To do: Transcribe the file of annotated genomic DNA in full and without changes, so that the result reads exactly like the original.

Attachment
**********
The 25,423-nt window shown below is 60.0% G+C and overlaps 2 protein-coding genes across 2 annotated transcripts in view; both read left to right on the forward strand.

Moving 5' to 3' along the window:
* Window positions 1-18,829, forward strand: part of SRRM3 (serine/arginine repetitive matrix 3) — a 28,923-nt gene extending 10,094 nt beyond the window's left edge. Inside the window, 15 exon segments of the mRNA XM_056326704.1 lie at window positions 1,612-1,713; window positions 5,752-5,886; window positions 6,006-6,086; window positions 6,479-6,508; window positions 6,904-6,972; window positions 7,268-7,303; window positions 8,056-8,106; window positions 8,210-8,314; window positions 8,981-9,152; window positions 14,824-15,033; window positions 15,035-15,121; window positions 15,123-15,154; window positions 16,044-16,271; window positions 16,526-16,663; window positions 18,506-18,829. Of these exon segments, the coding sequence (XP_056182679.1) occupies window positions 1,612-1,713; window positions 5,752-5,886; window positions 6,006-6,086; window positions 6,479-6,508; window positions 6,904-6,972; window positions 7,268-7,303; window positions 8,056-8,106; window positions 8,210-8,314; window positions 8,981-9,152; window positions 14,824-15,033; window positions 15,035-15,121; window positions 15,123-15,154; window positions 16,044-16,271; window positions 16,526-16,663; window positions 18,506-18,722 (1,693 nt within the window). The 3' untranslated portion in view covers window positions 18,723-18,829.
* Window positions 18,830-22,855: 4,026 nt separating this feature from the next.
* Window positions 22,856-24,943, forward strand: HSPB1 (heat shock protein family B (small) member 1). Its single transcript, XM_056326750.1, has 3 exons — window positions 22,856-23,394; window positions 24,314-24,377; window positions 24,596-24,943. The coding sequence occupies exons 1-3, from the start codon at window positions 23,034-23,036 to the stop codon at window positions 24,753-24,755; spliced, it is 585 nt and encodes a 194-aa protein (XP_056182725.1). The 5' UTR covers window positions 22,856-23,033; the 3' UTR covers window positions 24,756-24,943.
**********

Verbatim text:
The 25,423-nt window shown below is 60.0% G+C and overlaps 2 protein-coding genes across 2 annotated transcripts in view; both read left to right on the forward strand.

Moving 5' to 3' along the window:
* Window positions 1-18,829, forward strand: part of SRRM3 (serine/arginine repetitive matrix 3) — a 28,923-nt gene extending 10,094 nt beyond the window's left edge. Inside the window, 15 exon segments of the mRNA XM_056326704.1 lie at window positions 1,612-1,713; window positions 5,752-5,886; window positions 6,006-6,086; window positions 6,479-6,508; window positions 6,904-6,972; window positions 7,268-7,303; window positions 8,056-8,106; window positions 8,210-8,314; window positions 8,981-9,152; window positions 14,824-15,033; window positions 15,035-15,121; window positions 15,123-15,154; window positions 16,044-16,271; window positions 16,526-16,663; window positions 18,506-18,829. Of these exon segments, the coding sequence (XP_056182679.1) occupies window positions 1,612-1,713; window positions 5,752-5,886; window positions 6,006-6,086; window positions 6,479-6,508; window positions 6,904-6,972; window positions 7,268-7,303; window positions 8,056-8,106; window positions 8,210-8,314; window positions 8,981-9,152; window positions 14,824-15,033; window positions 15,035-15,121; window positions 15,123-15,154; window positions 16,044-16,271; window positions 16,526-16,663; window positions 18,506-18,722 (1,693 nt within the window). The 3' untranslated portion in view covers window positions 18,723-18,829.
* Window positions 18,830-22,855: 4,026 nt separating this feature from the next.
* Window positions 22,856-24,943, forward strand: HSPB1 (heat shock protein family B (small) member 1). Its single transcript, XM_056326750.1, has 3 exons — window positions 22,856-23,394; window positions 24,314-24,377; window positions 24,596-24,943. The coding sequence occupies exons 1-3, from the start codon at window positions 23,034-23,036 to the stop codon at window positions 24,753-24,755; spliced, it is 585 nt and encodes a 194-aa protein (XP_056182725.1). The 5' UTR covers window positions 22,856-23,033; the 3' UTR covers window positions 24,756-24,943.